Every epoxy manufacturer and distributor likes to state that their products are low VOC. As a matter of fact, the low VOC claim or badge on the package is often seen as a certificate of quality and safety of the product. No doubt, the absence of chemicals emitting from your resin art piece is great, but is this all that resin enthusiasts should care about? How accurate is this approach and low VOC claims in reality?
Chemical compounds with high vapour pressure (ability to evaporate easily) are called volatile organic compounds. Xylene, Naphtha, Toluene, Isopropyl Alcohol and others are common examples of VOC. Environmental and health concerns led to imposed regulations on the percentage of certain VOCs in materials that can be used in the construction/painting industries. However, these chemical compounds still are irrepressible in many applications such as chemical synthesis, cleaning and composite fabrication. Petroleum fuel, for example, is made with more than 30 types of VOCs. The smell of a new car is also made entirely of VOCs emitting from plastic panels.
VOC IN EPOXY RESINS
Historically, the majority of epoxy systems are used in industrial coatings such as floor or pipeline coating applications. Formulators use the volatiles to give the desired performance characteristics, such as low viscosity, the ability to spray the compound at certain thickness levels, predictable curing time. For example, solvents like acetone can significantly prolong the pot life of the epoxy flooring system by
reacting with part B of the epoxy. Once the resin is applied, this reaction reverses, giving extra time for levelling and air-release.
After the epoxy is applied to the substrate, most of the volatile content evaporation happens in the first hours and gradually slows down in the next few days to a week.
LOW OR ZERO VOC = SAFE PRODUCT?
Let's try to dig into the word "safe" and understand what it means in our case. There is no 100% safe epoxy available on the market, period. Statements such as "Low VOC & Safe for Home Use" emphasize too much attention on the volatile compounds but miss the elephant in the room.
It is true that volatiles, often used in paints or industrial coating systems, possess certain danger to health, the respiratory system in particular. However, it does not mean that VOC-free products are safe to breathe in! For example, certain chemicals are VOC exempt, like benzyl alcohol; even though it is a volatile. Other chemicals in epoxy resin composition can be volatile enough and dangerous to the respiratory system, but not considered to be VOC because they participate in chemical reaction. Such chemicals still cause harm to the respiratory system, look up the nonylphenol or butyl glycidyl ether. Butyl glycidyl ether is used in epoxy resins to reduce the viscosity of product. The component is not commonly considered as a VOC but possess serious health hazards.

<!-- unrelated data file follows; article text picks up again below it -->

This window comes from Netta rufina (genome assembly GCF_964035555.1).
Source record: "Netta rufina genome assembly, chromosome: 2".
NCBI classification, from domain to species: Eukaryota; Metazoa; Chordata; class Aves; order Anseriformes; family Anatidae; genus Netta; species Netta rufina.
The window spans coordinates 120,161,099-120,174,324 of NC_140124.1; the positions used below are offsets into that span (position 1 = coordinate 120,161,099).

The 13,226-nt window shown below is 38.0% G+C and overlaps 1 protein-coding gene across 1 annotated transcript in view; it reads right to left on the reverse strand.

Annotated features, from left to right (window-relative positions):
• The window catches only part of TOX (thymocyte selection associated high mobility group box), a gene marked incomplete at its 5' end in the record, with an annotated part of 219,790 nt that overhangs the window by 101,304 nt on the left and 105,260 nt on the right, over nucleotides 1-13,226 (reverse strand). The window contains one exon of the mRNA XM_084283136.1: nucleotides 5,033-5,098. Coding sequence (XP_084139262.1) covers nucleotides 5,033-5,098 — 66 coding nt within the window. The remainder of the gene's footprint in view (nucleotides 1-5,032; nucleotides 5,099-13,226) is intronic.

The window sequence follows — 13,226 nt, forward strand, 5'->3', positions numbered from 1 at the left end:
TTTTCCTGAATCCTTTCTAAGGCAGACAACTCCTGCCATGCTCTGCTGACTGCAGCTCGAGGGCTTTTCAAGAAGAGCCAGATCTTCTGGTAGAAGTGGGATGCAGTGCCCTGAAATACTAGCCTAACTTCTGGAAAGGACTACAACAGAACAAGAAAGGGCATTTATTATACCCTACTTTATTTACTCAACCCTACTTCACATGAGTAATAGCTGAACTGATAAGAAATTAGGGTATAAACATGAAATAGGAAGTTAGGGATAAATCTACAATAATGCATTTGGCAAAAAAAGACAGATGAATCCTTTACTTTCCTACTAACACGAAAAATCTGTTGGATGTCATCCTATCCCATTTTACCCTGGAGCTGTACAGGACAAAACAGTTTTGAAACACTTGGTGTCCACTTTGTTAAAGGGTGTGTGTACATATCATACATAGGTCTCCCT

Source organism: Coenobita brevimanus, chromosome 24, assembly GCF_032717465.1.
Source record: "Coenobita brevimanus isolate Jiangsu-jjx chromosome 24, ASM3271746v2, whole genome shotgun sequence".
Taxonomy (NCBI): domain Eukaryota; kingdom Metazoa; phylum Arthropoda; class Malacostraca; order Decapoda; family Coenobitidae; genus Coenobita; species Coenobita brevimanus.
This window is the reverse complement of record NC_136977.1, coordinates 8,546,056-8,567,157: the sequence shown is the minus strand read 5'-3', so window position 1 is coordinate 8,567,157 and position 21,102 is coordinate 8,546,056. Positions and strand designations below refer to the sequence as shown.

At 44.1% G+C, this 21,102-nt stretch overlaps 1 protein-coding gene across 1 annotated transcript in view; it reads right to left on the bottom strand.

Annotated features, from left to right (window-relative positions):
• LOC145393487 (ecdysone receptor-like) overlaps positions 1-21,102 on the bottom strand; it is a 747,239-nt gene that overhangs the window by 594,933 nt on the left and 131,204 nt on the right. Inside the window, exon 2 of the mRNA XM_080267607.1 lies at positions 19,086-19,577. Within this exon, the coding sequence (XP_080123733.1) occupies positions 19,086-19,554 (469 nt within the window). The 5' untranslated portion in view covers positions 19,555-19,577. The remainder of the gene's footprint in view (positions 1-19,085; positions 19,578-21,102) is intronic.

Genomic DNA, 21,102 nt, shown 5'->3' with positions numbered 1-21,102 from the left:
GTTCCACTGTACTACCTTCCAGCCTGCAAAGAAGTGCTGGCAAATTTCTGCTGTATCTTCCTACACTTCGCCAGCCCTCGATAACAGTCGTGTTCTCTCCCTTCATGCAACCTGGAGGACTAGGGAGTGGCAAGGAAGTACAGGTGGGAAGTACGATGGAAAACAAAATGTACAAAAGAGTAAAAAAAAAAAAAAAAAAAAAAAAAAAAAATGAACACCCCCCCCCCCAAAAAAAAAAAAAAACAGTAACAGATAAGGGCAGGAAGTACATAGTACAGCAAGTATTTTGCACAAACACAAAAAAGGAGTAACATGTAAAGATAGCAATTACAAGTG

HOW TO CHOOSE THE RIGHT PRODUCT FOR HOME USE?
Best epoxy resin or pigment for home use should have the following:
Contain no VOC and compounds that cause respiratory irritation or are toxic if inhaled.
Be nonylphenol-free (some manufacturers hide the fact of nonylphenol usage by naming it differently, amine adduct, for example. Ask your brand representative for a specific compound name. Chemicals in concentrations >1% are not considered to be a trade secret and a distributor must tell you what the product is made of.
Safety Data Sheets that must be easily accessible for your review before product use.
Proper labeling (safety pictograms and composition of the product) should be in place.
Proper packaging including child-resistant closures must be present.
Disclaimer: This information was provided by the chemical engineering team at Nerpa Polymers. This is NOT a paid sponsorship and I am not compensated for these posts. I do receive a discount on my own epoxy from Nerpa.